Active immunization against complement factor C5a: a new therapeutic approach for Alzheimer's disease.

Landlinger C, Oberleitner L, Gruber P, Noiges B, Yatsyk K, Santic R, Mandler M, Staffler G - J Neuroinflammation (2015)

Vaccination at a progressed stage of disease improves memory function and reduces microgliosis but had no effect on the amyloid plaque load in the brain. a Tg2576 mice which were immunized with AFF1- (n = 9) and control (n = 9) vaccines at the age of 11 months, as well as wt littermates (n = 24) were exposed to a contextual fear conditioning test. b Average number of CD45high cells in the hippocampal region analyzed by immunohistochemistry. c The percentage of amyloid plaque area of the total brain sections. The bars represent the group means ± SEM of n animals. The unpaired two-tailed Student’s t-test was used for statistical analysis, whereas in Fig. 7a, a Mann Whitney correction for non-parametric data was performed. A p value of ≤0.05 was considered to be statistically significant
© Copyright Policy - OpenAccess
Related In: Results  -  Collection

License 1 - License 2
Show All Figures
getmorefigures.php?uid=PMC4537556&req=5

Fig7: Vaccination at a progressed stage of disease improves memory function and reduces microgliosis but had no effect on the amyloid plaque load in the brain. a Tg2576 mice which were immunized with AFF1- (n = 9) and control (n = 9) vaccines at the age of 11 months, as well as wt littermates (n = 24) were exposed to a contextual fear conditioning test. b Average number of CD45high cells in the hippocampal region analyzed by immunohistochemistry. c The percentage of amyloid plaque area of the total brain sections. The bars represent the group means ± SEM of n animals. The unpaired two-tailed Student’s t-test was used for statistical analysis, whereas in Fig. 7a, a Mann Whitney correction for non-parametric data was performed. A p value of ≤0.05 was considered to be statistically significant
Mentions: In order to determine if the beneficial effects of our anti-C5a vaccines which were observed upon early stage treatment could also be seen in a more progressed stage of Alzheimer-like disease, AFFITOPE® immunization was started at the age of 11 months, where memory deficits and cerebral amyloid depositions are already clearly pronounced. Mice were immunized with AFF1-containing vaccines 4 times in a biweekly interval followed by the final immunization 1 month later. A contextual fear conditioning test was performed at the age of 15 months in order to assess the influence of the anti-C5a vaccination on memory impairment. Compared to the control vaccine, AFF1-vaccinated mice showed a tendency of better contextual learning and memory skills indicated by 18 % vs. 7 % time freezing (Fig. 7a,p = 0.182). Untreated wt littermates showed 51 % time freezing similar to the result obtained in Fig. 5. Again, wt littermates treated with AFF1 vaccine have not been included in this study. However, an independently performed control experiment showed that the memory retention of control and AFF1-immunized wt mice was similar (see Fig. 2a).Fig. 7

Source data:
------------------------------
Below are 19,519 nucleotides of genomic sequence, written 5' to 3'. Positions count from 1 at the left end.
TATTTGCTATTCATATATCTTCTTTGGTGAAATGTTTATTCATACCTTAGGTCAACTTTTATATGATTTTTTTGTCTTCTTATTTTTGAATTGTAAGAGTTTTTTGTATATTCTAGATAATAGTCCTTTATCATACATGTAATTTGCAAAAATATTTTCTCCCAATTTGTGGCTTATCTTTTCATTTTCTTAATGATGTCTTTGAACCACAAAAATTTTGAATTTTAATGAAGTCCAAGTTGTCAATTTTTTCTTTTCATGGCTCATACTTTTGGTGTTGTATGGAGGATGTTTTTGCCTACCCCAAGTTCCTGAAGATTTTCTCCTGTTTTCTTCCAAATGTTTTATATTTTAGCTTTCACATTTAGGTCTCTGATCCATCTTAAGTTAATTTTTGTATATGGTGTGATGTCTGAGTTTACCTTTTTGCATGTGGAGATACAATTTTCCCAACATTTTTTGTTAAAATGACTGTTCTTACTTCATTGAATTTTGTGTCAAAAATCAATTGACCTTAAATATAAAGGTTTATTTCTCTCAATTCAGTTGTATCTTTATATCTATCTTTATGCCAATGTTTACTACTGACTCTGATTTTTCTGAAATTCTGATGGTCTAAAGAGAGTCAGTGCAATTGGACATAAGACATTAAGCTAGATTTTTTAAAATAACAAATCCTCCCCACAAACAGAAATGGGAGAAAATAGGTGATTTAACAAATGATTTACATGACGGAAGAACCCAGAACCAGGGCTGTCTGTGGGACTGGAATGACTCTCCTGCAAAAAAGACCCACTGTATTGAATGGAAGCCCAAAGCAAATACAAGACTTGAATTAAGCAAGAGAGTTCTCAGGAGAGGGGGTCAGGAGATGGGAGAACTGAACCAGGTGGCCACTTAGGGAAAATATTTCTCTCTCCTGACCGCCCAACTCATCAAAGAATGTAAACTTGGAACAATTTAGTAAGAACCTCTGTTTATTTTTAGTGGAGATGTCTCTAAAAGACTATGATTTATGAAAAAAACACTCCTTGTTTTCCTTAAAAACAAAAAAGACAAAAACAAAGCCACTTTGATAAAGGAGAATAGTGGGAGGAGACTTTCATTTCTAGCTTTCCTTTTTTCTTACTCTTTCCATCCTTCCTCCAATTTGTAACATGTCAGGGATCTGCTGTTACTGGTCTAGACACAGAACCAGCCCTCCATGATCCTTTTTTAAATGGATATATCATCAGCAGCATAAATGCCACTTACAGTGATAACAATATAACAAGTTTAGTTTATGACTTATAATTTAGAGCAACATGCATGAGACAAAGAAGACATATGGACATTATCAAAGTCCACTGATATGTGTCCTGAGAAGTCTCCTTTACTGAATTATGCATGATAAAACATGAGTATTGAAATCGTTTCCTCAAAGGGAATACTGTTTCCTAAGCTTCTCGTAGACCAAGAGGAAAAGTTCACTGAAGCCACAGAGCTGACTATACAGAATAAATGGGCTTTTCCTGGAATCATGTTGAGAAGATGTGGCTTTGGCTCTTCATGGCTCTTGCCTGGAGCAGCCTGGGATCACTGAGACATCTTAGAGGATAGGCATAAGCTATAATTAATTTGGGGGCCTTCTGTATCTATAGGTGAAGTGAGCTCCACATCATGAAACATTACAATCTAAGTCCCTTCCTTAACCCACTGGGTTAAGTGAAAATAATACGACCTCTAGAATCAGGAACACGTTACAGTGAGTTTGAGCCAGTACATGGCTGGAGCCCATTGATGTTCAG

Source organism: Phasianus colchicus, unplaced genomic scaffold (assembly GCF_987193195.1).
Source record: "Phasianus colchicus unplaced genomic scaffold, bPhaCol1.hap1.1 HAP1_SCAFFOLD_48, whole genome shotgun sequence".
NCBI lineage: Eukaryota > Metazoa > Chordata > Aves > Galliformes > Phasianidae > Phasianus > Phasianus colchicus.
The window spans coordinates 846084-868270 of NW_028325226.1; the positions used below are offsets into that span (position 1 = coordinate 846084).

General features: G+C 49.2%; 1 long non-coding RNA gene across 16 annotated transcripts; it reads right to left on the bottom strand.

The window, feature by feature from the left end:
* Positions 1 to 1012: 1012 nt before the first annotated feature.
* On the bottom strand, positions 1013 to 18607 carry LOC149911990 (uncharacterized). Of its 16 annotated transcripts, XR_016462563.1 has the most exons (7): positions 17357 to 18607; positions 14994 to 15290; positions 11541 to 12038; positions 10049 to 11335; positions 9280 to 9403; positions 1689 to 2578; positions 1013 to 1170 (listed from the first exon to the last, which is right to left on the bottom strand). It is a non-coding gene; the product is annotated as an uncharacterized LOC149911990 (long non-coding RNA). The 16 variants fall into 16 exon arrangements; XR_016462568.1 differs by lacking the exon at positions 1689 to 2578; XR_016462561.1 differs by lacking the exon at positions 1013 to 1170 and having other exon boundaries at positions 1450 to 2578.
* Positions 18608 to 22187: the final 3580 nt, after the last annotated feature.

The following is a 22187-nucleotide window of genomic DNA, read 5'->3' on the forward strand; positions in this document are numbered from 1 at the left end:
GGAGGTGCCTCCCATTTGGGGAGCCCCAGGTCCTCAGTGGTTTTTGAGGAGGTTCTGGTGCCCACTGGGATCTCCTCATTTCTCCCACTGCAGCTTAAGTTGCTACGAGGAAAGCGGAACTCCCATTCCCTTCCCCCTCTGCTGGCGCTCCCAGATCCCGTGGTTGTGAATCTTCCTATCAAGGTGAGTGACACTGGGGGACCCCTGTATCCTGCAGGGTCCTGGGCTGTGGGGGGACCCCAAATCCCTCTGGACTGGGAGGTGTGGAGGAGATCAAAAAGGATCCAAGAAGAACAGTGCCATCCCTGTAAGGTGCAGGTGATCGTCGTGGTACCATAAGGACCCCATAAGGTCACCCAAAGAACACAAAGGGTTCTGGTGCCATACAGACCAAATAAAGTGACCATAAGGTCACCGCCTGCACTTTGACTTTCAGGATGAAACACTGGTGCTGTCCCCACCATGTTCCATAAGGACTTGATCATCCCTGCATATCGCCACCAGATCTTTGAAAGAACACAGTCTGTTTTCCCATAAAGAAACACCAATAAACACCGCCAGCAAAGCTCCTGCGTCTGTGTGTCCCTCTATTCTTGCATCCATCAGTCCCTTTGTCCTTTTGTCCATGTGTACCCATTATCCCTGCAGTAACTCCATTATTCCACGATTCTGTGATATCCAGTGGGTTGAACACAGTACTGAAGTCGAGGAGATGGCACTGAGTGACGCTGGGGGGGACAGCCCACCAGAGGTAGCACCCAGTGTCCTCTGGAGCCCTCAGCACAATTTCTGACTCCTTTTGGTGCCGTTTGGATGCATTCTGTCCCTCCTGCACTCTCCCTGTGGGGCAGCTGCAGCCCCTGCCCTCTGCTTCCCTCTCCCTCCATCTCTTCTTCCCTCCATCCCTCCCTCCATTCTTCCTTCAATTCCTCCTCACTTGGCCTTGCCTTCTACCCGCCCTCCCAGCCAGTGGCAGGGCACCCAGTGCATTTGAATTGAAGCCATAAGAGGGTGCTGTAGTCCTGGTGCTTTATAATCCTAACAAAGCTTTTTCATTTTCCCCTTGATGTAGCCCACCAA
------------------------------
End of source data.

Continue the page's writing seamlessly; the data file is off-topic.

Bottom Line: Especially, complement factor C5a and its receptor have been found to be up-regulated in microglia in the immediate surroundings of cerebral amyloid plaques and blocking of C5aR resulted in a reduction of pathological markers in a model of AD.Both C5a-targeting vaccines were highly immunogenic and induced sustained antibody titers against C5a.C5a-peptide vaccines represent a safe and well-tolerated immunotherapy, which is able to induce a strong and specific immune response against the pro-inflammatory molecule C5a.

View Article: PubMed Central - PubMed

Affiliation: AFFiRiS AG, Karl-Farkas-Gasse 22, Vienna, 1030, Austria. christine.landlinger@affiris.com.

ABSTRACT

Background: Alzheimer's disease (AD) is the most common neurodegenerative disease characterized by neuronal loss due to amyloid beta aggregations, neurofibrillary tangles, and prominent neuroinflammation. Recently, interference with neuroinflammation as a new therapeutic approach for AD treatment gained great interest. Microglia cells, one of the major contributors in neuroinflammation, are activated in response to misfolded proteins such as amyloid β and cell debris leading to a sustained release of pro-inflammatory mediators. Especially, complement factor C5a and its receptor have been found to be up-regulated in microglia in the immediate surroundings of cerebral amyloid plaques and blocking of C5aR resulted in a reduction of pathological markers in a model of AD. Here, we investigate the effect of active vaccination against the complement factor C5a to interfere with neuroinflammation and neuropathologic alterations in a mouse model of AD.

Methods: Short antigenic peptides AFF1 and AFF2, which mimic a C-terminal epitope of C5a, were selected and formulated to vaccines. These vaccines are able to induce a highly specific antibody response to the target protein C5a. Tg2576 mice, a common model of AD, were immunized with these two C5a-peptide vaccines and the induced immune response toward C5a was analyzed by ELISA and Western blot analysis. The influence on memory retention was assessed by a contextual fear conditioning test. Microglia activation and amyloid plaque deposition in the brain was visualized by immunohistochemistry.

Results: Both C5a-targeting vaccines were highly immunogenic and induced sustained antibody titers against C5a. Tg2576 mice vaccinated at early stages of the disease showed significantly improved contextual memory accompanied by the reduction of microglia activation in the hippocampus and cerebral amyloid plaque load compared to control mice. Late-stage immunization also showed a decrease in the number of activated microglia, and improved memory function, however, had no influence on the amyloid β load.

Conclusion: C5a-peptide vaccines represent a safe and well-tolerated immunotherapy, which is able to induce a strong and specific immune response against the pro-inflammatory molecule C5a. In a mouse model of AD, C5a-peptide vaccines reduce microglia activation and thus neuroinflammation, which is supposed to lead to reduced neuronal dysfunction and AD symptomatic decline.

No MeSH data available.


Related in: MedlinePlus